The very first major job of my career brought the installation not only of warehouse equipment, but also the instillation of a valuable lesson- namely, always be there for your customer. If your customer has a tiny need, be attentive. If you take care of the little needs, they will trust you even more on the large ones. Be there for the customer’s every call. If they’ve got a concern that goes unanswered, even for a couple of days, they’ll look elsewhere and find a new vendor.
A major appliance retailer in Minnesota opened a new warehouse facility and turned to Storage Equipment (Minneapolis, MN) for its material handling needs. This project was my favorite because it allowed me to form a long-term relationship with an important customer and taughe me what it takes to maintain that relationship.
Relying on product knowledge and sheer persistence, I convinced the customer that it would be more cost-effective to install new shelving instead of moving existing hardware from their previous location. Speaking with the owner, I picked up on his needs. I wanted to be a one-stop shop for him. I was able to create a solution that fulfilled the customer’s requirements: racks and shelving for storage, guard rails for traffic control and security cages for workers’ tools.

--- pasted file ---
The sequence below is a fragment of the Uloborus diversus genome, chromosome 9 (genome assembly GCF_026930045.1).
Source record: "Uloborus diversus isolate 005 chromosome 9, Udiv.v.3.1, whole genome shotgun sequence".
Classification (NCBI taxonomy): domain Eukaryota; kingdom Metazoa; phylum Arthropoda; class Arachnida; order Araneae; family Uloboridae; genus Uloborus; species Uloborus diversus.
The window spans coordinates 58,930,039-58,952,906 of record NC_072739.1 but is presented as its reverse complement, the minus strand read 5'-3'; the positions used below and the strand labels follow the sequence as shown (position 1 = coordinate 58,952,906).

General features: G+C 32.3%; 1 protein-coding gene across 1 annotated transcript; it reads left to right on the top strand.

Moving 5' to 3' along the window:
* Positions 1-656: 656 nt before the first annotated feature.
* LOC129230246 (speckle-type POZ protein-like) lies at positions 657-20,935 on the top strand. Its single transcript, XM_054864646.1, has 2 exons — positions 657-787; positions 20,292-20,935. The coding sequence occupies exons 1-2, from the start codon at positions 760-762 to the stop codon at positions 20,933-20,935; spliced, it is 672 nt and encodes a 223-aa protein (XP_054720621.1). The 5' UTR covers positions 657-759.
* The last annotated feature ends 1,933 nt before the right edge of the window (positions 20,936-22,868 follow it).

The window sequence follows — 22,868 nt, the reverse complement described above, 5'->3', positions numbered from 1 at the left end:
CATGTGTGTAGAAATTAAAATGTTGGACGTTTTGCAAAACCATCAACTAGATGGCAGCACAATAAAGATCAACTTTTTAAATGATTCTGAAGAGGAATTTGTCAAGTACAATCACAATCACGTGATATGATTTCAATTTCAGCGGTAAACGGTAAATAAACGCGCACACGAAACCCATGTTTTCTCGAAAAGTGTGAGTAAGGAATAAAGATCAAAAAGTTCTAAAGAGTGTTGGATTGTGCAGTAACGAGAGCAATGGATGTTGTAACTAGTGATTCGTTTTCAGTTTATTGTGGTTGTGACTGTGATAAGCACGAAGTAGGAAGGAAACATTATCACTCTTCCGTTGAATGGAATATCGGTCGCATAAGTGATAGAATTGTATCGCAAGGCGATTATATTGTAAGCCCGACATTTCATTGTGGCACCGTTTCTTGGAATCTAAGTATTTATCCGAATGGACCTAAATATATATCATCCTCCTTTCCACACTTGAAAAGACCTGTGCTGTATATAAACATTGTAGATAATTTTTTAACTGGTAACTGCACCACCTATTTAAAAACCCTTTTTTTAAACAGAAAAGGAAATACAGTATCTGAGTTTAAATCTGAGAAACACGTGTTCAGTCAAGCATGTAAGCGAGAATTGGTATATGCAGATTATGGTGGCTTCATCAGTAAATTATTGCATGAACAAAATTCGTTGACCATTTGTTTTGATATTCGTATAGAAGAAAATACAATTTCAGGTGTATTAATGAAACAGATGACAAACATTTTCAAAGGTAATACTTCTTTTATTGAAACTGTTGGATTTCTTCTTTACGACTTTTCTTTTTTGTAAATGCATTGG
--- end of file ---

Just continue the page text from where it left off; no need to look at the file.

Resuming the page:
With such a wide range of customer needs, I found myself having to manage product from 19 different suppliers. I had to ensure he knew what hardware was arriving and when so the installation could be coordinated properly. It can get stressful when your customer is relying on you for a building to be operational, but I just kept customer commitment foremost in my mind.
Part of the installation involved some innovative thinking. Because part of the customer’s inventory included appliances which had feet, wire decking wasn’t an option. However, the local fire code dictated that the shelving be at least 50 percent open, so I utilized perforated steel decking. Though the steel decking was more expensive that wire decking, I approached the customer honestly, letting them know this was the best solution. The customer appreciated my honesty, and today, Storage Equipment is where the retailer turns for its equipment-handling needs.
|Meet the Author
Aaron Birkeland, 24, is a sales account manager for Storage Equipment (Minneapolis, MN). A 3-year veteran of the material handling industry, Birkeland holds a degree in mechanical drafting from Anoka Hennepin Technical College.